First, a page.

Indiana Gov. Eric Holcomb’s new drug czar on Thursday detailed a plan to combat the opioid crisis in the state, which has seen a dramatic increase in overdose hospitalizations and deaths over the past five years.
A key question remains, though: Will there be enough funding to make a significant difference?
“We are trying to identify how we can best utilize the resources the state has,” said Jim McClelland, a former central Indiana Goodwill CEO who was tapped earlier this year by Holcomb to oversee the effort. “We need to know, ‘OK, where are we now, where do we want to be? What’s the gap? How do we fill that gap?'”
Indiana saw a more than 300 percent increase in the number of overdose deaths from heroin between 2010 and 2015, climbing from 54 to 239, according to state statistics. During that same period, opioid painkiller-related deaths increased nearly 20 percent, the statistics show.
Meanwhile, Indiana State Health Commissioner Jerome Adams said communities across the state are having a hard time maintaining and paying for a supply of the overdose-reversing drug naloxone, which state officials say has risen sharply in cost. Last August, officials scrambled to get a naloxone shipment to Jennings County after more than a dozen people overdosed in a matter of hours, depleting the county’s stock of the drug.
Indiana recently obtained a $10.9 million federal grant. Much of it will pay for 60 to 75 year-round slots at treatment facilities across the state. The Legislature also set aside $5 million to fund the effort McClelland is overseeing.
But more will be needed.
Holcomb, a Republican, has asked the federal government for permission to use Medicaid funds made available through the state’s HIP 2.0 program for drug abuse treatment. A ruling on that has yet to come, but it could bring upward of $60 million. However, that may not matter if Republicans in Congress succeed in passing a heath care overhaul that cuts Medicaid funding.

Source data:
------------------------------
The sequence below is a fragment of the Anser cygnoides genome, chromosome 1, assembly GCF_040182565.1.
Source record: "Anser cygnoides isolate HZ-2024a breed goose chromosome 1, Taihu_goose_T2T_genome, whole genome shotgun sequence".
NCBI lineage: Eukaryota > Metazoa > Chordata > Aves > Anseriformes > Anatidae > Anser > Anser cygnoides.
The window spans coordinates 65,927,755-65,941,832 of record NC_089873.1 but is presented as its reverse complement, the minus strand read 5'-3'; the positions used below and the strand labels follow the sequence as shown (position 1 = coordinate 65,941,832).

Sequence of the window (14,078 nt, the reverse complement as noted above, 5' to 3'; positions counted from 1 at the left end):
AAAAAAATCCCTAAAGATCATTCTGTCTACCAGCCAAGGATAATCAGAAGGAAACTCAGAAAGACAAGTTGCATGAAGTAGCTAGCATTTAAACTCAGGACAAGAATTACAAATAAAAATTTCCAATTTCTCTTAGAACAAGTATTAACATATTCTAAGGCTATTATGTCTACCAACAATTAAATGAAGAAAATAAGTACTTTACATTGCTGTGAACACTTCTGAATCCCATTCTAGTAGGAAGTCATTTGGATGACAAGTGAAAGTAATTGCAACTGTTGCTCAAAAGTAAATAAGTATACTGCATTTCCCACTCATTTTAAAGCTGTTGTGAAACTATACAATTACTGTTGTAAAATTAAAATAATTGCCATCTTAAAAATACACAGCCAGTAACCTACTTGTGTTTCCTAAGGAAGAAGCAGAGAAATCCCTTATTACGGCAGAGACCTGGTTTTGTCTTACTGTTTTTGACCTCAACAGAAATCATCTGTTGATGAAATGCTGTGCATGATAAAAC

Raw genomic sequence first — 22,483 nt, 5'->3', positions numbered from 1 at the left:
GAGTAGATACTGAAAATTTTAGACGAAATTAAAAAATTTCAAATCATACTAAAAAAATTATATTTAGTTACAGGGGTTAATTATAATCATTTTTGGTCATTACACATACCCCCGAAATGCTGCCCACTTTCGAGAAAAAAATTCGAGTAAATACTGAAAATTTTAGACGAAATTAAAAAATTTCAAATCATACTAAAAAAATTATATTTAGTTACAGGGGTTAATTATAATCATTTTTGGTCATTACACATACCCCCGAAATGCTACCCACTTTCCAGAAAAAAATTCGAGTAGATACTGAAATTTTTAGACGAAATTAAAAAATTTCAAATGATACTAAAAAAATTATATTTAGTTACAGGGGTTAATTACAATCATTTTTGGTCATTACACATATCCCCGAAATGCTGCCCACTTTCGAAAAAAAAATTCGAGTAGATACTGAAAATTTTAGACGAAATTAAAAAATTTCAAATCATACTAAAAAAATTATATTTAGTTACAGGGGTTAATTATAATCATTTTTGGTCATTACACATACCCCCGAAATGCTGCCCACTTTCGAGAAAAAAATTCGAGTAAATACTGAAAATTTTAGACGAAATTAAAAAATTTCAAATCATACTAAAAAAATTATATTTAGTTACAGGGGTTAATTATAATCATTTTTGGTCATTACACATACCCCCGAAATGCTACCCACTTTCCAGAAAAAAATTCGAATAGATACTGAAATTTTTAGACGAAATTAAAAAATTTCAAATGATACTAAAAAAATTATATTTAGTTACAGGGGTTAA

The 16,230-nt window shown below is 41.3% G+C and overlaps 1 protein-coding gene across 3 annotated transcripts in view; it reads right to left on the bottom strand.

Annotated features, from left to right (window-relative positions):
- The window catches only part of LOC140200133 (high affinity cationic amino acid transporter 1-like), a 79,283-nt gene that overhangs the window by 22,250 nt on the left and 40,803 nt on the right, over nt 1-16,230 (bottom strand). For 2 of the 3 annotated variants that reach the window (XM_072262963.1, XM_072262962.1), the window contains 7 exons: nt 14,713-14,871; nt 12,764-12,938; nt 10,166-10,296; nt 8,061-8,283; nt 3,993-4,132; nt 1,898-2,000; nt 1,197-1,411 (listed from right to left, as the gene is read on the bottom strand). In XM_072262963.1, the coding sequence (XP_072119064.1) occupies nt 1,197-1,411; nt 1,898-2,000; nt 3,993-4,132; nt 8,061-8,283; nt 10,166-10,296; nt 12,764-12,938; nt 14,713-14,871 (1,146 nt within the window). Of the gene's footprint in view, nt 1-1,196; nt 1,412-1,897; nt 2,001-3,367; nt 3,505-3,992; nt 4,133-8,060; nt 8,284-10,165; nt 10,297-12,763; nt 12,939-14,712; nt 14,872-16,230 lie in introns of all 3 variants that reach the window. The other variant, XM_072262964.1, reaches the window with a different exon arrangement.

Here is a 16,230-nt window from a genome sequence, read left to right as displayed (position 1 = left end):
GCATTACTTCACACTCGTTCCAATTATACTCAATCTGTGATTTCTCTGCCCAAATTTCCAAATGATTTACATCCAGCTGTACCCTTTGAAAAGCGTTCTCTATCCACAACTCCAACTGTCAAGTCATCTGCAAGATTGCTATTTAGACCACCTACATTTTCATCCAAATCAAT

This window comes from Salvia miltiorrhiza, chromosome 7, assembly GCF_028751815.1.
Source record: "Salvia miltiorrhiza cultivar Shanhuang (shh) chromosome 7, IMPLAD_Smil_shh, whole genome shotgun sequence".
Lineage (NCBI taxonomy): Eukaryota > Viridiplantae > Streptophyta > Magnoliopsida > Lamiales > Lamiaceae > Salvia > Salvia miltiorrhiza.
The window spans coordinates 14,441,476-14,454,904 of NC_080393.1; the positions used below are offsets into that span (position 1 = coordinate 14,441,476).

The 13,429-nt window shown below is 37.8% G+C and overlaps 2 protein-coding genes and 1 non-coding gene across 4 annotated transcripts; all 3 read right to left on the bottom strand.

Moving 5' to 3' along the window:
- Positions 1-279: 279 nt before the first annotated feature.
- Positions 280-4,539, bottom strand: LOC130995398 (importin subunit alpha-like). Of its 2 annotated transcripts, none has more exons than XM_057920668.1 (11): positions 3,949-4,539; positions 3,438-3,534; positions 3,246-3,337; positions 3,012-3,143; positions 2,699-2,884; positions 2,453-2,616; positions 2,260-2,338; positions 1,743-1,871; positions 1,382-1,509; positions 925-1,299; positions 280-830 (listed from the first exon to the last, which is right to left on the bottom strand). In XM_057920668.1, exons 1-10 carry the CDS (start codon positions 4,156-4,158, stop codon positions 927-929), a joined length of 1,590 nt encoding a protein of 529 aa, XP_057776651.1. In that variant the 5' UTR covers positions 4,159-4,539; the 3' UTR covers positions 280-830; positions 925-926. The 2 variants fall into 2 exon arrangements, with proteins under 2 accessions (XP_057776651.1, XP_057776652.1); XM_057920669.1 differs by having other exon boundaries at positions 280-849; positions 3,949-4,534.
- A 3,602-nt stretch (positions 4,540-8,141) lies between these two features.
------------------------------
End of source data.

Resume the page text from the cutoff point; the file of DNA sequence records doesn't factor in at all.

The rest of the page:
“I can’t lie. It will be challenging, depending on what comes out of the federal government,” said Family and Social Services Administration Secretary Jennifer Walthall.
Currently, the state doesn’t know how much need there is for in-patient treatment. And Democrats criticized Republicans who voted to raise taxes this year for infrastructure improvements, while setting aside comparatively little to combat drug abuse.
“We keep nibbling around the edges. Luckily we got some money from the feds,” said state Rep. Matt Pierce, D-Bloomington.
Many of the ideas broached during the Thursday meeting were discussed during the tenure of former Gov. Mike Pence, who is now vice president. McClelland said he wants to quickly put those ideas into action.
One of the state’s plans is to develop a distribution network to get more naloxone into local communities at a lower cost. The price of the drug has skyrocketed, jumping from $31 a dose to $83, said Indiana State Police Superintendent Doug Carter.
But naloxone alone isn’t a cure, said state Rep. Cindy Ziemke, a Republican whose two sons both struggled with drug addiction in the past.
“I’m an advocate for recovery,” Ziemke said. But she added: “My constituents are saying how many times are my tax dollars going to pay for this naloxone every time this guy has an OD?”
McClelland said the key is making sure overdose patients don’t leave the hospital and start using again. That requires wraparound services, inpatient and outpatient treatment, better coordination by medical providers and the help of the community.
Interrupting the supply chain for illegal drugs would also help, he said.
“We like to think that Indiana is the best state in the nation to do business in,” McClelland said. “But we’d like to see it be the worst state in the nation to do that kind of business in.”